The president and CEO of Churchill Downs Inc. said March 3 his company is not opposed to proposed legislation in Kentucky that would impose a .5% tax on advanced deposit wagers from the state’s residents.
During a conference call with stock analysts to discuss CDI’s earnings that were released the previous day, CDI president/CEO Bob Evans said the company is not opposed to the measure because of the amount involved and its intended use.
"Most businesses don’t usually face both front-end and back-end taxes, but in this peculiar case, given that the amount is pretty small...and how those funds are then distributed, we think we can live with this one," Evans said in response to a question from analyst Steve Altebrando of Sidoti & Co.
Sponsored by Democratic Rep. Larry Clark of Louisville, the ADW tax has passed the House and was sent on to the Senate for ratification. The tax, which Clark estimates would generate $400,000 annually, would be split evenly between the Kentucky Horse Racing Commission, the track that is conducting live racing in the state at the time the wager is placed, and purses at the track with live racing. If there is no live meet, the tax proceeds would go to the track and its purse account that begins the next meet.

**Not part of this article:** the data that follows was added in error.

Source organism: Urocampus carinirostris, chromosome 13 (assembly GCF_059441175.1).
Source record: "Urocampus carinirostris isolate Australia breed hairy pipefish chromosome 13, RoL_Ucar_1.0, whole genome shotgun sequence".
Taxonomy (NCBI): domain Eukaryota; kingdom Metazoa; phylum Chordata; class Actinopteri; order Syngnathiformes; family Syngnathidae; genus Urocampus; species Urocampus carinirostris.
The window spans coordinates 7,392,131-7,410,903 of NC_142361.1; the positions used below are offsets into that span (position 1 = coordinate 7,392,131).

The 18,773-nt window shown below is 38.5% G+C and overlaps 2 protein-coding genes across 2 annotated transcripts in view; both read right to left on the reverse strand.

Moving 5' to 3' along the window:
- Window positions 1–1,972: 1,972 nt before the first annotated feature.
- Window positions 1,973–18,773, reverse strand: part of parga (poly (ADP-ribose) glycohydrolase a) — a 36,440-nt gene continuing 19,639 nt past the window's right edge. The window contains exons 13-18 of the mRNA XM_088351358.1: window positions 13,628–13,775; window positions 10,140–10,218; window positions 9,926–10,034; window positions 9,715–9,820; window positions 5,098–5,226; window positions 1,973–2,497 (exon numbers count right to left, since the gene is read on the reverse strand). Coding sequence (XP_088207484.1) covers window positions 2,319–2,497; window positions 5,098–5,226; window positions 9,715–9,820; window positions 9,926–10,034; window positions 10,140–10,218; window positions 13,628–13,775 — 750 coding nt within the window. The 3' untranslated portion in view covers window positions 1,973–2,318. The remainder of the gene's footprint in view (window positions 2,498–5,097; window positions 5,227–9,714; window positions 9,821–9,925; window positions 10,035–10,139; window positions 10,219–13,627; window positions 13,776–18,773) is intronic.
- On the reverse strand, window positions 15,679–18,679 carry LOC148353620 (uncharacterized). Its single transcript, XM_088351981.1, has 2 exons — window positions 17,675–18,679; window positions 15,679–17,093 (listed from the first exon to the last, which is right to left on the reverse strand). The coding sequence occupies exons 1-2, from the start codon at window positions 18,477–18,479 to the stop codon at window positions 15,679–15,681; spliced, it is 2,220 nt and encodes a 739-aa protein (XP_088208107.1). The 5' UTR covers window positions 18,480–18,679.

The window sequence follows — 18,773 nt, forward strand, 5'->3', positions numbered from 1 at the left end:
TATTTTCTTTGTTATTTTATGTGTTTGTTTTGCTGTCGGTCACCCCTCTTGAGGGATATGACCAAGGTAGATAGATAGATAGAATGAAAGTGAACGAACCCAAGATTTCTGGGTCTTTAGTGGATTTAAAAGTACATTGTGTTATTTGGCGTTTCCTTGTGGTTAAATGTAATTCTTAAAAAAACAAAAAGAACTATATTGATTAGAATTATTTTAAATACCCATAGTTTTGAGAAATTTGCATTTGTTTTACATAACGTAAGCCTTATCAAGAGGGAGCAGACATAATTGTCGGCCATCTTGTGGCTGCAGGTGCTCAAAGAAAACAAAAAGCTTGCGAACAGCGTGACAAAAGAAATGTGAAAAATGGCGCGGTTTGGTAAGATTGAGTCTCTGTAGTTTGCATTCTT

CDI's TwinSpires.com is the country’s largest ADW operation, taking wagers via the Web and over the telephone.
Evans said he did not know if other states would follow suit with the Kentucky tax. Altebrando noted that he did not understand the "rationale" behind the ADW tax, adding "it seems like it hurts Kentucky residents and Kentucky tracks."
Presently, taxes are imposed in Kentucky on-track and simulcast wagers, but not on ADW bets.